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Comparison of Buprenorphine/Naloxone With Naltrexone in Opioid Dependent Adolescents

This study has been withdrawn prior to enrollment.
(Study personnel left institution, anticipated funding did not occur)
Information provided by (Responsible Party):
Richard Blondell, State University of New York at Buffalo Identifier:
First received: October 15, 2009
Last updated: June 6, 2014
Last verified: June 2014
This study is designed to determine the relative effectiveness of buprenorphine/naloxone (Suboxone) pharmacotherapy versus naltrexone pharmacotherapy for treatment retention, relapse prevention and opioid craving reduction among opioid-dependent adolescents and young adults. The investigators hypothesize that naltrexone treatment is as effective as buprenorphine/naloxone for these treatment outcomes.

Condition Intervention Phase
Opiate Addiction
Drug: Buprenorphine/naloxone
Drug: Naltrexone
Phase 4

Study Type: Interventional
Study Design: Allocation: Randomized
Intervention Model: Parallel Assignment
Masking: Open Label
Primary Purpose: Treatment
Official Title: A Randomized Controlled Trial Comparing Buprenorphine/Naloxone With Naltrexone for Treatment in Opioid Dependent Adolescents and Young Adults

Resource links provided by NLM:

Further study details as provided by State University of New York at Buffalo:

Primary Outcome Measures:
  • Retention in treatment: (1-180 days) as measured by the date that participant was last seen by study personnel or date when participant completes study following the date of enrollment. [ Time Frame: 6 months ]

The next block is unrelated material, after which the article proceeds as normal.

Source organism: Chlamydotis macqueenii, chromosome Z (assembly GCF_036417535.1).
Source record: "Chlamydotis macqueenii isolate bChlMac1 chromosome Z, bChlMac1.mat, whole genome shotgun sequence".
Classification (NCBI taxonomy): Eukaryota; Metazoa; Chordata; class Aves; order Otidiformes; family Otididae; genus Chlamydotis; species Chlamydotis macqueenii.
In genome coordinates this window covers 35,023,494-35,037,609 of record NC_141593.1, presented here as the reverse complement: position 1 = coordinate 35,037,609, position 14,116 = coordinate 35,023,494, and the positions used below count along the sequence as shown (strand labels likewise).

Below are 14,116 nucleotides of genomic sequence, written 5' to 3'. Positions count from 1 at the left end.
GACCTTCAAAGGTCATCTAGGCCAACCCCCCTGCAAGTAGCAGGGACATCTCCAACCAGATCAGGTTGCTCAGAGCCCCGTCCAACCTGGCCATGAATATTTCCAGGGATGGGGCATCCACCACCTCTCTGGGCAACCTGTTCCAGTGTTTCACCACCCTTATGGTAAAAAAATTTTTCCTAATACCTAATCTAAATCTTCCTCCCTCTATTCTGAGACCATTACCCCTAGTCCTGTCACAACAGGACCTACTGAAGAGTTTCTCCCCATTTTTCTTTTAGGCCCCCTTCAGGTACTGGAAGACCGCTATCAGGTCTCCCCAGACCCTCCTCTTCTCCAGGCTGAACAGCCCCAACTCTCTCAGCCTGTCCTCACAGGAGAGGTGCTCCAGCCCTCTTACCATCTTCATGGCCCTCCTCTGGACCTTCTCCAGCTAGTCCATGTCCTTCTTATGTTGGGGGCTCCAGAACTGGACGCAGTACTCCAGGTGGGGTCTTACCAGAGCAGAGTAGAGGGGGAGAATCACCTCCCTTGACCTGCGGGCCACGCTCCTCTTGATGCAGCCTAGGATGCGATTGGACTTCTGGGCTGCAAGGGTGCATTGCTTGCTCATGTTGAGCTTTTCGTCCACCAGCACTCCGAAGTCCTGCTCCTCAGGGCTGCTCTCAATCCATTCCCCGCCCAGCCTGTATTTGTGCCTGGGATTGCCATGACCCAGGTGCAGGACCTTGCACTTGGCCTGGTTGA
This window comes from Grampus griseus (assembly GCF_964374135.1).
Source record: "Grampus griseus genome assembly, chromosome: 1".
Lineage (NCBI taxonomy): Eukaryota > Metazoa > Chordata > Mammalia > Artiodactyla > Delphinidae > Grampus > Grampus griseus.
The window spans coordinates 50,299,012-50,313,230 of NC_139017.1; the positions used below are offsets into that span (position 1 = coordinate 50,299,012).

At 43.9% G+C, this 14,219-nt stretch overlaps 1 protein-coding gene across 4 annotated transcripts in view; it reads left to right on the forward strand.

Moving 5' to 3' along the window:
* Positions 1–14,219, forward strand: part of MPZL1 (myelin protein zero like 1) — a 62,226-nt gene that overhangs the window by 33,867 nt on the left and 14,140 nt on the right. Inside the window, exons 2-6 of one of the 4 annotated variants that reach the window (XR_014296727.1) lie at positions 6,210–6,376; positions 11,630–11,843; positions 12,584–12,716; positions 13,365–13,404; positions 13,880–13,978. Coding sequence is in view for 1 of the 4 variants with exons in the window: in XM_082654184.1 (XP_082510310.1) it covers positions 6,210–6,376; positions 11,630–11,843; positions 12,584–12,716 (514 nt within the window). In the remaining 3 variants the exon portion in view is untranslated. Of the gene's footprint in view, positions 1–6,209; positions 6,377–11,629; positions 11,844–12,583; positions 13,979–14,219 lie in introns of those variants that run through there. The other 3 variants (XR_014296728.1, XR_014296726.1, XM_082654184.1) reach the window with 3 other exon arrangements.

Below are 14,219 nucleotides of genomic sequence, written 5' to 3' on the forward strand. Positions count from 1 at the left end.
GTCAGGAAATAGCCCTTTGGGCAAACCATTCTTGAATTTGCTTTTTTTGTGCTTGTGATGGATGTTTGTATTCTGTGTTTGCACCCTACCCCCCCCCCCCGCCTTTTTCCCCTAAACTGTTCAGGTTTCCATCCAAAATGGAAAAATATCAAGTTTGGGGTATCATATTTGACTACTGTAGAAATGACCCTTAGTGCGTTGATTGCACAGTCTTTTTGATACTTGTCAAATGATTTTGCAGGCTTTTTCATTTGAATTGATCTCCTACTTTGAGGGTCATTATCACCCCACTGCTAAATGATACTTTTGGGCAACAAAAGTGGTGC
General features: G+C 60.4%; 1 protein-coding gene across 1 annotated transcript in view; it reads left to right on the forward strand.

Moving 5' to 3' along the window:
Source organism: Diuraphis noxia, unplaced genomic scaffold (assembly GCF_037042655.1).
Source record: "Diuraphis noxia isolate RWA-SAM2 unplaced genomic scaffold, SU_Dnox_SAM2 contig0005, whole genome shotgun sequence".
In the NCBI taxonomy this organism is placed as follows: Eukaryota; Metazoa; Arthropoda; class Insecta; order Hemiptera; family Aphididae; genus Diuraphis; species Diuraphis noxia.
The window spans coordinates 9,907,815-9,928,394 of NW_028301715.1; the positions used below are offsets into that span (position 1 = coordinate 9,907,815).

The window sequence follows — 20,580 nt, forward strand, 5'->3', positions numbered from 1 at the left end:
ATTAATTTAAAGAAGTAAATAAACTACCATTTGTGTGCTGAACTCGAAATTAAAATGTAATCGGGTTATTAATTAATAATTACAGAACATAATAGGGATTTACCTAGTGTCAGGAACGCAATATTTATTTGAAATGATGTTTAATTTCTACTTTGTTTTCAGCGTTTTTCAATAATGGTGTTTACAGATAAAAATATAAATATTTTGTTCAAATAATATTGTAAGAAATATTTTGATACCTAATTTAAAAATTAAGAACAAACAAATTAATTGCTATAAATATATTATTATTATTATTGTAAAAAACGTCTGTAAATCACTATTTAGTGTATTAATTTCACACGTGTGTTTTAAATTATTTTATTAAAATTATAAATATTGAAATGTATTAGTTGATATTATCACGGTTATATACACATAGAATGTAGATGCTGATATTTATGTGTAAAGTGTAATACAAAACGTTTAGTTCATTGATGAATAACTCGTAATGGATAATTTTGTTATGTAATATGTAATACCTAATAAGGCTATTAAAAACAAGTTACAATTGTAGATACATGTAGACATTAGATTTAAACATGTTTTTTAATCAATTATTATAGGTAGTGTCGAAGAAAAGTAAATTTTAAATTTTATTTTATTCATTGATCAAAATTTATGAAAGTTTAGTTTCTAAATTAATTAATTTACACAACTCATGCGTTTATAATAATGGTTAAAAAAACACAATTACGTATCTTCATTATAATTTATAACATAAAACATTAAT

Secondary Outcome Measures:
  • Opioid craving: (1-10) as measured by a 10 point visual analog scale. [ Time Frame: 6 months ]
  • Self-reported drug use: (days to first use and percent days abstinent) as measured by time line follow back. [ Time Frame: 6 months ]
  • Urine toxicology: (yes/no) at baseline and monthly at 1, 2, 3, 4, 5, 6 months follow-up. [ Time Frame: 6 months ]

Enrollment: 0
Study Start Date: November 2009
Study Completion Date: June 2014
Primary Completion Date: June 2014 (Final data collection date for primary outcome measure)
Arms Assigned Interventions
Active Comparator: buprenophine/naloxone
Participants with this arm will receive 4-16 mg/d buprenorphine/naloxone (Suboxone).
Drug: Buprenorphine/naloxone
Sublingual tablets, 2/0.5mg (ratio buprenorphine:naloxone = 4:1), three times a day for six months (doses may be adjusted based on an individual's response)
Other Name: Suboxone
Experimental: Naltrexone
Participants assigned to this arm will receive 50 mg/d naltrexone.
Drug: Naltrexone
Oral tables, 50 mg/d, once a day for six months
Other Name: ReVia

Detailed Description:

Context: Standard treatment of opioid dependence in adolescents is detoxification and counseling, which results in relapse in 20-50% of patients. Alternative medical treatments include buprenorphine and naltrexone that have not been well investigated in adolescents and young adults. Buprenorphine has previously been shown effective in the treatment of opioid dependence in adolescents in one study in the United States as compared to detoxification. Although naltrexone treatment results in low compliance in adults, it is effective in combination with a strong social support network that exists in adolescents that live with at least 1 parent/guardian.

Objective: To compare the efficacy of buprenorphine/naloxone pharmacotherapy with naltrexone pharmacotherapy on treatment retention, relapse prevention and craving reduction among opioid-addicted adolescents and young adults.

Design: 2-arm Randomized Comparative Effectiveness Pharmacotherapy Clinical Trial.